Actor-singer Kenny Rogers, the smooth, Grammy-winning balladeer who spanned jazz, folk, country and pop with such hits as “Lucille,” “Lady” and “Islands in the Stream” and embraced his persona as “The Gambler” on record and on TV died Friday night. He was 81.
He died at home in Sandy Springs, Georgia, representative Keith Hagan told The Associated Press. He was under hospice care and died of natural causes, Hagan said.
The Houston-born performer with the husky voice and silver beard sold tens of millions of records, won three Grammys and was the star of TV movies based on “The Gambler” and other songs, making him a superstar in the ‘70s and ’80s. Rogers thrived for some 60 years before retired from touring in 2017 at age 79. Despite his crossover success, he always preferred to be thought of as a country singer.
“You either do what everyone else is doing and you do it better, or you do what no one else is doing and you don’t invite comparison,” Rogers told The Associated Press in 2015. “And I chose that way because I could never be better than Johnny Cash or Willie or Waylon at what they did. So I found something that I could do that didn’t invite comparison to them. And I think people thought it was my desire to change country music. But that was never my issue.”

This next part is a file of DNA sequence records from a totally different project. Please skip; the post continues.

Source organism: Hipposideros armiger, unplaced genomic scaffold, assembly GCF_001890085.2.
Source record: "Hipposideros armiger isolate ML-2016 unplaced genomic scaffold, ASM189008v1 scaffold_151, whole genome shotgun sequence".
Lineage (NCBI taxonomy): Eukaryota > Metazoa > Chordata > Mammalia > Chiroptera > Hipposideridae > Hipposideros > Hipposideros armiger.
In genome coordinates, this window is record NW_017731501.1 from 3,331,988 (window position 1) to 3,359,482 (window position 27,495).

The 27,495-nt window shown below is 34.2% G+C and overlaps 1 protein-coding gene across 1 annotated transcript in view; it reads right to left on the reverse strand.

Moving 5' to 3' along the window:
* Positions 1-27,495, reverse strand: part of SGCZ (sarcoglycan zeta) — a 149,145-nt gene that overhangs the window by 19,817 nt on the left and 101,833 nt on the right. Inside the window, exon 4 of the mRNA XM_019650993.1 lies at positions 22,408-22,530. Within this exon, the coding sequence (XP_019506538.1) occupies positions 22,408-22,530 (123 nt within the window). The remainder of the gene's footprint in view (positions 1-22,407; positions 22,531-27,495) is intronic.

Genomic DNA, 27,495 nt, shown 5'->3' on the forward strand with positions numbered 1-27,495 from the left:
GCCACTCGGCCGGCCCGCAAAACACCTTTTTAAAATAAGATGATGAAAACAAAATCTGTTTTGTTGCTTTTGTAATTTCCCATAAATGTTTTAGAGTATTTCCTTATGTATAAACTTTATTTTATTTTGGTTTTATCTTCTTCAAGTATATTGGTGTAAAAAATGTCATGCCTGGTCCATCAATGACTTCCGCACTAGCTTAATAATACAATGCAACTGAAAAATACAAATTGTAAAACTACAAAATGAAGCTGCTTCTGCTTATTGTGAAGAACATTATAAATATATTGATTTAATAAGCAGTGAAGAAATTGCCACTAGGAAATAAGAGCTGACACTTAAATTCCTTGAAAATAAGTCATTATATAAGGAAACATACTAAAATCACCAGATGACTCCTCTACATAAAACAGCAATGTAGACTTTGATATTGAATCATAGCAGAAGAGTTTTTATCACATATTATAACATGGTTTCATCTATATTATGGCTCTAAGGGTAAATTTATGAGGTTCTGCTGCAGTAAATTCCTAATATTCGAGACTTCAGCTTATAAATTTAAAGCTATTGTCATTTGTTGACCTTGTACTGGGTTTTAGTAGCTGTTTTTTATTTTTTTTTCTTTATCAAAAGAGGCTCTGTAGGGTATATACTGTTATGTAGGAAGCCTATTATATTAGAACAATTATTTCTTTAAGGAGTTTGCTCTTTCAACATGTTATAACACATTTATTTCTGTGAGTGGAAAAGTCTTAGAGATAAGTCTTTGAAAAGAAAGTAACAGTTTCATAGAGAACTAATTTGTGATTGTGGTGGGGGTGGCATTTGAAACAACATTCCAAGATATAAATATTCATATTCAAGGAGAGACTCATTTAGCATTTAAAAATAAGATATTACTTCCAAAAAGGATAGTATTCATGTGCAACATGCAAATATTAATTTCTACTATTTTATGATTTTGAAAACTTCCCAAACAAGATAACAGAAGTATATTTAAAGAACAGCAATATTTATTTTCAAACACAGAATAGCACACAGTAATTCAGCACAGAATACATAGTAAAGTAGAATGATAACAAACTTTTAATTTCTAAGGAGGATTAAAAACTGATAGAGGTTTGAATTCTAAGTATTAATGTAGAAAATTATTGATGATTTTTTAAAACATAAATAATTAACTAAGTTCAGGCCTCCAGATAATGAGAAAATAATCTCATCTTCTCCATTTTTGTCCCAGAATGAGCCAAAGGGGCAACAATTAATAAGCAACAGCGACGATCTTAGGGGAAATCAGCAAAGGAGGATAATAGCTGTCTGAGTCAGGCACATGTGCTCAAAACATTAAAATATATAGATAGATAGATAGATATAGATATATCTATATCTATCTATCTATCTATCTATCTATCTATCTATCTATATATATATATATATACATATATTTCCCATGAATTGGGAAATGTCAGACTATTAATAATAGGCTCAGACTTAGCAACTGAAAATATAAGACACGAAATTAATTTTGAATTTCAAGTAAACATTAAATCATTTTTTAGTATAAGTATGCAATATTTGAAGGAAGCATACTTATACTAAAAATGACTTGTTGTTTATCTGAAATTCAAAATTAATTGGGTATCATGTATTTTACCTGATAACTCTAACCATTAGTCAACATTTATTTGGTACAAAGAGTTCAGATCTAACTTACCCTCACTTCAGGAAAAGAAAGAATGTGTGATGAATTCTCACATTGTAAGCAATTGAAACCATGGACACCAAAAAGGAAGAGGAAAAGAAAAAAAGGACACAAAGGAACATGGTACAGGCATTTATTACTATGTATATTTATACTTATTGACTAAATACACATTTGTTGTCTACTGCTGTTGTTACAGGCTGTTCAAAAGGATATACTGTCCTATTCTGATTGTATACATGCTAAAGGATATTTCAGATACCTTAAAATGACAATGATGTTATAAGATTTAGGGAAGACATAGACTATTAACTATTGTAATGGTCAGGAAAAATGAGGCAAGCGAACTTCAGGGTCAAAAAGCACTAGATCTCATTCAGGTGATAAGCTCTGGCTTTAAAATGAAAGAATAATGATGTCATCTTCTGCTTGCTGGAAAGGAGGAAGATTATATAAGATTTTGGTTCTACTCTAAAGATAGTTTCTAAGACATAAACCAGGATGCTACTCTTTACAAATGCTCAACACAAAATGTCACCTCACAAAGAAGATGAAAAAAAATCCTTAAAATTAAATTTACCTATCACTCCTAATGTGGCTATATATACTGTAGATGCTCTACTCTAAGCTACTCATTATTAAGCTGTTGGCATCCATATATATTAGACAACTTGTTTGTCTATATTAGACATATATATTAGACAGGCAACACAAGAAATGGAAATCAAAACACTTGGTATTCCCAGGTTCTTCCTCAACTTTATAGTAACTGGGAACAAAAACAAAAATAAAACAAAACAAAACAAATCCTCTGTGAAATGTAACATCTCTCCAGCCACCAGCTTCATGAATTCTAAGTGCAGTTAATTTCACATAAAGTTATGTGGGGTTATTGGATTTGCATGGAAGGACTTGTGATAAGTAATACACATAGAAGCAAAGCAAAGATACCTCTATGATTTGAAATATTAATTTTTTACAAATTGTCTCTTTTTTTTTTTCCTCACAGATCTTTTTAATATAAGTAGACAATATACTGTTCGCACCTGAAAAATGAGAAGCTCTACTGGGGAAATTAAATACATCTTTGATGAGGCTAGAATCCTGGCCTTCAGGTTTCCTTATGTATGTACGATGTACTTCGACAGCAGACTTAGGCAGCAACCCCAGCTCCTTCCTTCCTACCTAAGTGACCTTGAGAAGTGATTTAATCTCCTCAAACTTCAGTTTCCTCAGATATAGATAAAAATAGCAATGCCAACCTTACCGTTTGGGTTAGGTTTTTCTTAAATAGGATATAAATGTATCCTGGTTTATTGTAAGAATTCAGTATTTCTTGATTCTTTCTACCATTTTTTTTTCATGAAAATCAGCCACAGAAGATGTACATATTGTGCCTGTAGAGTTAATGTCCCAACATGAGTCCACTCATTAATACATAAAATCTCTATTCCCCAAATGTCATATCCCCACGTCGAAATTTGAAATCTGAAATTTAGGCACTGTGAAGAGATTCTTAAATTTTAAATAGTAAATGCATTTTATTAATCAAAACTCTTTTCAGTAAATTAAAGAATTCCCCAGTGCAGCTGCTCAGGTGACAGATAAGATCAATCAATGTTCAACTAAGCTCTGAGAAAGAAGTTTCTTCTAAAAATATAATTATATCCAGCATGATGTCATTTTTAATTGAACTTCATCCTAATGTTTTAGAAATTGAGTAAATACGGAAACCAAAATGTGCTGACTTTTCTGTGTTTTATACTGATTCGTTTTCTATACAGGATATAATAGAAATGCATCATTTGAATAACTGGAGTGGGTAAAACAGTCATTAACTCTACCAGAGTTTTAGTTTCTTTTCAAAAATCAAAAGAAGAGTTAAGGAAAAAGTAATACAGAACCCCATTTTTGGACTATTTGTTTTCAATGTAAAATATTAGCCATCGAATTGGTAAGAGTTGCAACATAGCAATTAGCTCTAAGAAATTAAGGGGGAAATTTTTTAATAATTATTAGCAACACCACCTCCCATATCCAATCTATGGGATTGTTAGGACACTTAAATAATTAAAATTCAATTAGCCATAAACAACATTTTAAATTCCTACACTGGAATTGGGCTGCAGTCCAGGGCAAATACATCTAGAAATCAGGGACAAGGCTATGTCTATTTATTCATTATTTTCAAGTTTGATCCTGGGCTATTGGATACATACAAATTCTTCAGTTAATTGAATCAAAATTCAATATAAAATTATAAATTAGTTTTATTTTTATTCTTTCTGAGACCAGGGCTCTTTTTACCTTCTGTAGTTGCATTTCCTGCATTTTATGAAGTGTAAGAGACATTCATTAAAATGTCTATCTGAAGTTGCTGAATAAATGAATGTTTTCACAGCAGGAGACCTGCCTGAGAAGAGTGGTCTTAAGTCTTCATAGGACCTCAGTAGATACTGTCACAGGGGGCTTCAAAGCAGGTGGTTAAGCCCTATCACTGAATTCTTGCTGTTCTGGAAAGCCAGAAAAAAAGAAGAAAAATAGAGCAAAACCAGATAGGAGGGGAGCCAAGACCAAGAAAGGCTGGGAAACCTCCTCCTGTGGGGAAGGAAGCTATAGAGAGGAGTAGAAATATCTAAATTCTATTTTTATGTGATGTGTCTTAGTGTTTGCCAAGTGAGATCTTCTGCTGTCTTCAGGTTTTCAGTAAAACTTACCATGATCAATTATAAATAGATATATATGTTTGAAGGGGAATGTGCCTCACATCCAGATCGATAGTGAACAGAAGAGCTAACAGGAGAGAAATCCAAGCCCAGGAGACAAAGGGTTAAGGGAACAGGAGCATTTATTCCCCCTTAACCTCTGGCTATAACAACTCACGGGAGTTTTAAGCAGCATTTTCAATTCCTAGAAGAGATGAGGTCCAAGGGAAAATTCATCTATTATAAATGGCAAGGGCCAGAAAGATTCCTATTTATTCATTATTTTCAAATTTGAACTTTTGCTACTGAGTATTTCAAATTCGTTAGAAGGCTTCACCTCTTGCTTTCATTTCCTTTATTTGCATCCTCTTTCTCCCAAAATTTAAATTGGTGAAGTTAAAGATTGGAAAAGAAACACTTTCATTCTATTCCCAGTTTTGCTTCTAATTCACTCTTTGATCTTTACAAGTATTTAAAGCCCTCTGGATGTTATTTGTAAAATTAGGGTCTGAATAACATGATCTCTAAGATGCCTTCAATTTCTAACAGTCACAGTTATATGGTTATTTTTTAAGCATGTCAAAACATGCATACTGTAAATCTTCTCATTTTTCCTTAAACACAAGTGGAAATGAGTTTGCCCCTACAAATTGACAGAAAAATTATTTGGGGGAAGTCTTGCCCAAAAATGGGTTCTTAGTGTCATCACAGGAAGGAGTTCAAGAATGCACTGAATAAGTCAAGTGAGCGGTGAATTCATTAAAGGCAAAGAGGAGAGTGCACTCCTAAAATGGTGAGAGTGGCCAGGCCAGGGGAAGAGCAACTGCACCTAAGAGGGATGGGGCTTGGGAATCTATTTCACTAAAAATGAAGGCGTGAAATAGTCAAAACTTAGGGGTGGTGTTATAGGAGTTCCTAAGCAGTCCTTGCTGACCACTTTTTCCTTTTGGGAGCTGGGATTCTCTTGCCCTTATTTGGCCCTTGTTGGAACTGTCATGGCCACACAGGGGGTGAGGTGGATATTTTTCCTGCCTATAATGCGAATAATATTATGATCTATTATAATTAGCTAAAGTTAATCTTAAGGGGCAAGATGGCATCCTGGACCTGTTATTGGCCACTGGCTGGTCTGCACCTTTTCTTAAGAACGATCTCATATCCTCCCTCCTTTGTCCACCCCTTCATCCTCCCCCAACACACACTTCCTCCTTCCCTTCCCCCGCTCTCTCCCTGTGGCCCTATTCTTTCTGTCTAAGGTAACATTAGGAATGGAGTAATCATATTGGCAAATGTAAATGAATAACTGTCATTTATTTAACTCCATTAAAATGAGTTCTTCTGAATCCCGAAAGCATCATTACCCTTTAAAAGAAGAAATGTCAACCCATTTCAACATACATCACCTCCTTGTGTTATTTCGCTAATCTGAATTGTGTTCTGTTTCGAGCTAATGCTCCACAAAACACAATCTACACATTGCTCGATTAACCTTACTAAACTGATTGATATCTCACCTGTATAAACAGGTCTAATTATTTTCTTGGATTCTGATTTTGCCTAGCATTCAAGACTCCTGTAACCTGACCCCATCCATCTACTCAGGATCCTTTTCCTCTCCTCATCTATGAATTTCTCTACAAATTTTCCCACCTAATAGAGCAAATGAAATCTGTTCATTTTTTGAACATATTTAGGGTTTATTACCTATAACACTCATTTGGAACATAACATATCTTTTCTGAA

A true rags-to-riches story, Rogers was raised in public housing in Houston Heights with seven siblings. As a 20-year-old, he had a gold single called “That Crazy Feeling,” under the name Kenneth Rogers, but when that early success stalled, he joined a jazz group, the Bobby Doyle Trio, as a standup bass player.
But his breakthrough came when he was asked to join the New Christy Minstrels, a folk group, in 1966. The band reformed as First Edition and scored a pop hit with the psychedelic song, “Just Dropped In (To See What Condition My Condition Was In).” Rogers and First Edition mixed country-rock and folk on songs like “Ruby, Don’t Take Your Love To Town,” a story of a Vietnam veteran begging his girlfriend to stay.
After the group broke up in 1974, Rogers started his solo career and found a big hit with the sad country ballad “Lucille,” in 1977, which crossed over to the pop charts and earned Rogers his first Grammy. Suddenly the star, Rogers added hit after hit for more than a decade.